skip navigation

PUBLICATIONS

Register for Latest Research

Stay Informed
Register with NCJRS to receive NCJRS's biweekly e-newsletter JUSTINFO and additional periodic emails from NCJRS and the NCJRS federal sponsors that highlight the latest research published or sponsored by the Office of Justice Programs.

NCJRS Abstract

The document referenced below is part of the NCJRS Virtual Library collection. To conduct further searches of the collection, visit the Virtual Library. See the Obtain Documents page for direction on how to access resources online, via mail, through interlibrary loans, or in a local library.

 

NCJ Number: 218609 Find in a Library
Title: Club Drugs From the Clubs to Our Communities
Corporate Author: Publishers Group
United States of America
Date Published: 2005
Page Count: 6
Sponsoring Agency: Publishers Group
Plymouth, MN 55447
Publication Number: 1013-9-05
Sale Source: Publishers Group
2805 Alvarado Lane North
Plymouth, MN 55447
United States of America
Publisher: http://www.streetdrugs.org 
Type: Instructional Material
Format: Document
Language: English
Country: United States of America
Annotation: This report first provides a general definition of "club drugs" and then provides information on the characteristics and effects of specific club drugs.
Abstract: The term "club drugs" has been used in referring to drugs used primarily by young adults while at dance clubs and "raves;" however, these drugs are also being used in other social settings such as bars, college campuses, and high school parties and gatherings. Drugs that have been labeled "club drugs" include MDMA (ecstasy), GHB, ketamine, and rohypnol. Drugs not labeled as "club drugs" are also used in these social settings, such as methamphetamine, LSD, and marijuana. A new trend among youth is to have "pharming parties," held for the purpose of exchanging prescription medications that produce "highs." These include medications that are types of stimulants, narcotics, and depressants. This brochure provides detailed information on the characteristics and effects of ecstasy, GHB, ketamine, and rohypnol. The brochure also lists chemicals that have been sold as ecstasy substitutes or have been found in tablets or capsules under the claim of being ecstasy. This can increase the risks of consuming tablets or capsules believed to be ecstasy. Emergency-department data are provided on the number of cases that involved the following drugs for each year from 1994 through 2002: GHB/GBL, ketamine, LSD, MDMA, and methamphetamine.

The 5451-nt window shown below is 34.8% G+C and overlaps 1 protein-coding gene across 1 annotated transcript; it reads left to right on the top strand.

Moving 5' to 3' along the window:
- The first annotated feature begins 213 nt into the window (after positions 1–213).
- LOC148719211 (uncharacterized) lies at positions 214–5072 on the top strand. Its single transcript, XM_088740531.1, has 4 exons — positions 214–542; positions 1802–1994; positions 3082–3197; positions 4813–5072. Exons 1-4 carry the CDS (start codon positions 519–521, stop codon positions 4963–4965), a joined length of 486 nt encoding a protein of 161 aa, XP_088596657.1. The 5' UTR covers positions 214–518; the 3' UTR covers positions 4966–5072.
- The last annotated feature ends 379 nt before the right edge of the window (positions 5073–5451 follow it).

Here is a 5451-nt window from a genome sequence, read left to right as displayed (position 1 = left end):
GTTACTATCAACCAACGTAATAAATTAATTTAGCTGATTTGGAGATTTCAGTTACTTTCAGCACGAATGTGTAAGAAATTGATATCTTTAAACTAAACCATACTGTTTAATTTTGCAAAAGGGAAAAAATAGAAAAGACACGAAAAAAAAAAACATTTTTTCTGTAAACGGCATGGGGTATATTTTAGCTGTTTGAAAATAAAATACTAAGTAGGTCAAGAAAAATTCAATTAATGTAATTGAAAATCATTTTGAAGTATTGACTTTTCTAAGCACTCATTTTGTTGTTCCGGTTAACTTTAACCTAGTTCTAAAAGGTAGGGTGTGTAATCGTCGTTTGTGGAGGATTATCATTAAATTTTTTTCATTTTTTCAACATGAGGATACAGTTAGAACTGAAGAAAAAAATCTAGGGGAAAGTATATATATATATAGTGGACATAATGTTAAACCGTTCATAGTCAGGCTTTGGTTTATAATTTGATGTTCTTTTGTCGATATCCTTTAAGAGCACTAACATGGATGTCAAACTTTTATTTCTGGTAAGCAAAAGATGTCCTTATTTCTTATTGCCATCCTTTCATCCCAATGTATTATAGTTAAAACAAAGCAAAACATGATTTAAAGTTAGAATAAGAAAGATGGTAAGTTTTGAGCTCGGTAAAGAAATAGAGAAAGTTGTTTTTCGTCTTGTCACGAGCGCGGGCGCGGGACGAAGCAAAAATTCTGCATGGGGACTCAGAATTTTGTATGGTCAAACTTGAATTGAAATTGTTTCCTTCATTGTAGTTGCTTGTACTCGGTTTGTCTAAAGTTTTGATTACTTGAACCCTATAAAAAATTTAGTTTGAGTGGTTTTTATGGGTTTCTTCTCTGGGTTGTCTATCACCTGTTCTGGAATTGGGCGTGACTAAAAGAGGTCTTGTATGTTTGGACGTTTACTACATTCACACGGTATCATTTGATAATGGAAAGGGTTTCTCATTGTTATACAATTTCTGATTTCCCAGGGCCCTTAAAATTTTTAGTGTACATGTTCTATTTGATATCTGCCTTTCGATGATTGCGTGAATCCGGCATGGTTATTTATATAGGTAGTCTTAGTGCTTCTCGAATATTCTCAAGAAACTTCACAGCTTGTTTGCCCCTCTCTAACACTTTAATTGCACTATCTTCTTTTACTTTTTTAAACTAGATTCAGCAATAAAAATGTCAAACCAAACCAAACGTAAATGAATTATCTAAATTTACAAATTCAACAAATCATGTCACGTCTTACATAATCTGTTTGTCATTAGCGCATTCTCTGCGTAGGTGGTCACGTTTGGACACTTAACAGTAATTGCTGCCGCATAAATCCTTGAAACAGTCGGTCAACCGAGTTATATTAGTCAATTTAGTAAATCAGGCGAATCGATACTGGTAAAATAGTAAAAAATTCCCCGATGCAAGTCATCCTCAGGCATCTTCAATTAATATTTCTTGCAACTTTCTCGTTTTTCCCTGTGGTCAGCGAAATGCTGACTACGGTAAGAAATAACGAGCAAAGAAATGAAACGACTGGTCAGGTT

Main Term(s): Drug information
Index Term(s): Club Drugs; Drug effects; GHB (gammahydroxybutyrate); Hallucinogens; LSD (acid); Marijuana; MDMA (designer drug); Methamphetamines
To cite this abstract, use the following link:
http://www.ncjrs.gov/App/publications/abstract.aspx?ID=240314

*A link to the full-text document is provided whenever possible. For documents not available online, a link to the publisher's website is provided. Tell us how you use the NCJRS Library and Abstracts Database - send us your feedback.